There are four primary reasons that personalist systems can lead to more aggressive foreign policies. First, the inherent characteristics of the kinds of individuals who become personalist rulers—ambitious, cut-throat and divisive—drive them to pursue more adventurist international goals than leaders of other kinds of regimes. Second, personalist leaders perceive lower costs of fighting than leaders of democracies or more constrained autocratic systems because they have fewer normative aversions to force, do not internalize the costs of fighting, and view force as more effective than other tools of statecraft. Third, personalist leaders do not fear defeat to the extent that other leaders do because of the lack of strong institutions able to punish the leader for his mistakes. Fourth, subordinates to personalist leaders are typically unwilling to challenge a leader’s personal biases, leading to profound “groupthink” and overestimation of the likelihood of victory.
Learning from Moscow
Russia under Putin illustrates the potential link between personalist authoritarianism and aggressive and risky foreign policies. In Russia’s political system, the Federal Assembly (Russia’s parliament) has become a rubber stamp on Putin’s policy proposals. Furthermore, Putin does not rely on Russia’s main political party, United Russia, as his primary power base. This means that he can rise above the political fray and insulate his personal popularity from the public’s lack of trust in the government and dismay over the direction of the country. Yet Putin is not entirely above the system; there is a governing apparatus that anchors him, even if it cannot be considered a formal collective or political party.
The narrowing of decisionmaking circles around Putin to a small group of loyalists and like-minded advisors has eliminated competing voices within his regime and has created a groupthink dynamic in the Kremlin’s decisionmaking. Putin is probably the least-constrained leader in the Kremlin since Stalin; there is no Politburo that could fire him, as it did Nikita Khrushchev in 1964. As a result, it has proven immensely difficult to predict Putin’s next moves until after they are done deals. Putin’s decision to annex Crimea in 2014 and intervene in Syria in 2015 are two examples of when the Russian leader’s unpredictability left analysts and even government insiders guessing.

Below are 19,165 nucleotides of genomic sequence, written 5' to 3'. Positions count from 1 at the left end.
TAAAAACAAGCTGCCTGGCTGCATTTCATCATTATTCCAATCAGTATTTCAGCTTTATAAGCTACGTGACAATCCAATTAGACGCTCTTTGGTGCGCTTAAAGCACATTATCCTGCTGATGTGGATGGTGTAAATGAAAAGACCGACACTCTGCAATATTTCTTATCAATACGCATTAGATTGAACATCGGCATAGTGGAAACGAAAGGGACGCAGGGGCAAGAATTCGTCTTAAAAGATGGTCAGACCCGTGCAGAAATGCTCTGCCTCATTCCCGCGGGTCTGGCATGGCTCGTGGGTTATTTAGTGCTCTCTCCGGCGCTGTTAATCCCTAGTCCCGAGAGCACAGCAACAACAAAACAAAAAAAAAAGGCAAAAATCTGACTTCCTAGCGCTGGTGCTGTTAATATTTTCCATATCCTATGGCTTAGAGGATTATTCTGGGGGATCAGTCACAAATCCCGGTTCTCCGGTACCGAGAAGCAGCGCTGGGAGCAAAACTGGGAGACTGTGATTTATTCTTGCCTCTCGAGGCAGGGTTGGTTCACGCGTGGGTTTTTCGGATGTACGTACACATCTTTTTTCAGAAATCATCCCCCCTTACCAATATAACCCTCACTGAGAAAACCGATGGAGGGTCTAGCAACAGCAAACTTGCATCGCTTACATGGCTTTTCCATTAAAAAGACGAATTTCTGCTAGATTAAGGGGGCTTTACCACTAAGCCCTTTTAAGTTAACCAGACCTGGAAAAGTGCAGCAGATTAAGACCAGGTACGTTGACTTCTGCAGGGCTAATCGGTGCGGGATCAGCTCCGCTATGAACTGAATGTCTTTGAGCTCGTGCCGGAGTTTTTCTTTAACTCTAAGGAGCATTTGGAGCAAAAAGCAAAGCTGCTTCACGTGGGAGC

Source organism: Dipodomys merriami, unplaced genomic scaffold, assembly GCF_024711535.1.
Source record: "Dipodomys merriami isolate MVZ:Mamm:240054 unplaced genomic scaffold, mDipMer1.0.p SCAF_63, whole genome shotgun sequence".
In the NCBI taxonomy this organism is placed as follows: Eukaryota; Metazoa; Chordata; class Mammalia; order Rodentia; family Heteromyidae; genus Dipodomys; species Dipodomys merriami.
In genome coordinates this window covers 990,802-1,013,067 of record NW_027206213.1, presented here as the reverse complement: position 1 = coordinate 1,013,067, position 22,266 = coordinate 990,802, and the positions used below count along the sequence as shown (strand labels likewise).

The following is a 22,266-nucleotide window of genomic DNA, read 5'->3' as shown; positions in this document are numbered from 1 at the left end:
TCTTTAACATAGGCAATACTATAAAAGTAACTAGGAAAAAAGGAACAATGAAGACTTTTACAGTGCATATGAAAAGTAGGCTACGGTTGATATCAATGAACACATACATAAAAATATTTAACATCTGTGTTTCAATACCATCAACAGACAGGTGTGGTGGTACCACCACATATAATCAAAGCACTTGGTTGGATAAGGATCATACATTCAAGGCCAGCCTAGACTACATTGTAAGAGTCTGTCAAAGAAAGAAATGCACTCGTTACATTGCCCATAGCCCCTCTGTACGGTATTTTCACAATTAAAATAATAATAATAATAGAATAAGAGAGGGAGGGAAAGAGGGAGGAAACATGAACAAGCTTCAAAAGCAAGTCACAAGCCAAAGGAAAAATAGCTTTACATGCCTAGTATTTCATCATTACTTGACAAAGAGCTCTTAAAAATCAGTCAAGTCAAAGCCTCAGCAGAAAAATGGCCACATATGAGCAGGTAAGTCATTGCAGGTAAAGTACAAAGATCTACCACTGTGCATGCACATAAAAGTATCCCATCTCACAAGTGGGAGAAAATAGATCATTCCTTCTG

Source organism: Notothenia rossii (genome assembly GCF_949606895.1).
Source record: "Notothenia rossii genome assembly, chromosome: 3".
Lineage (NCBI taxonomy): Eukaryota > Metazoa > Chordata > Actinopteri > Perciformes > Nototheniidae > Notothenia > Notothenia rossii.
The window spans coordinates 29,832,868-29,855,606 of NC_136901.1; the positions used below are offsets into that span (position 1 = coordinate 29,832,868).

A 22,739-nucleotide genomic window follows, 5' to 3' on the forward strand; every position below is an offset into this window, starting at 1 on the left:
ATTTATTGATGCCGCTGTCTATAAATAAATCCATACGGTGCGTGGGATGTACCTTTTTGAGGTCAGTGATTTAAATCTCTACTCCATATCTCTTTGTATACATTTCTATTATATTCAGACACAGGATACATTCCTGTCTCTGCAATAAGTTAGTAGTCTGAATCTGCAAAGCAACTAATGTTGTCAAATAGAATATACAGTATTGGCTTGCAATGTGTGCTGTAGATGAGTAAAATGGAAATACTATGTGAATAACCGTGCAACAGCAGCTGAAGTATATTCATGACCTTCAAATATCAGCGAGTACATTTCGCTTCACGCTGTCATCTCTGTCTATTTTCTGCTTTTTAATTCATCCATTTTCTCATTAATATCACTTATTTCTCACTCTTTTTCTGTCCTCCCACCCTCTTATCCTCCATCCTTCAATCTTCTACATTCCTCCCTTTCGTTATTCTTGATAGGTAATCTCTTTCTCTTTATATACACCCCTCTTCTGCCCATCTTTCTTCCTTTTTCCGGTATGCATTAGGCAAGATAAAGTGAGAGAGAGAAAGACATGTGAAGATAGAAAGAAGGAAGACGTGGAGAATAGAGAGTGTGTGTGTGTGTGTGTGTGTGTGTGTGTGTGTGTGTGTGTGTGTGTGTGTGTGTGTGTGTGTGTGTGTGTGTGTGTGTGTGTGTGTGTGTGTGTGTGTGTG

While Russian trolls and propaganda machines carry out complex disinformation operations in Europe, and the United States, the Kremlin’s tightening control over the media at home ensures that the public receives only the official narrative of domestic and foreign events. Russia’s information landscape is aptly described by journalist and author Peter Pomerantsev as a space where “nothing is true and everything is possible,” and where it is difficult to differentiate between fact and fiction, reality and fantasy. This too has foreign policy implications. Capitalizing on nationalism to mobilize the public on certain international objectives—warlike or not—is far more permissive in such an environment where the inherent definition of fact is constantly challenged by authority figures.
If cross-regional illustrations can teach us anything, it is that authoritarians, once in office, can impinge on judicial independence, civil liberties, and checks on overreach from the executive branch. Beyond domestic repercussions, we also know that there are implications for the conduct of foreign policy, particularly on issues of national security, where the executive has more flexibility and leverage over other branches of government. Personalist tendencies also impede critical foreign policy decisionmaking processes, as the impulsivity of individual leaders can go unconstrained by outside opinions, institutions, or channels of dissent.
As the Trump administration develops its nascent worldview and foreign policies, it should not ignore these powerful political dynamics brewing within autocratic states.
[On the U.S.-Chinese relationship in the U.N. climate negotiations at COP 24] There was a capacity to be a convener, each of us.That’s not available right now.
[On the U.S.-Chinese relationship in the U.N. climate negotiations at COP 24 and the Paris Agreement "Rulebook"] [There's] a lot of push this year from a number of developing countries to basically re-bifurcate these things. It’s a big fight.
[On making progress on climate change] We’re in a stage where no one really knows what to do. And it’s easier to try out things in small groups and figure out what works. The problem is that the climate scientists say we don’t have time for all this slow, cautious experimentation anymore, because the train is speeding. That’s the nature of the problem. It’s the result of having spent a long time talking about the climate problem in formats that really didn’t make progress.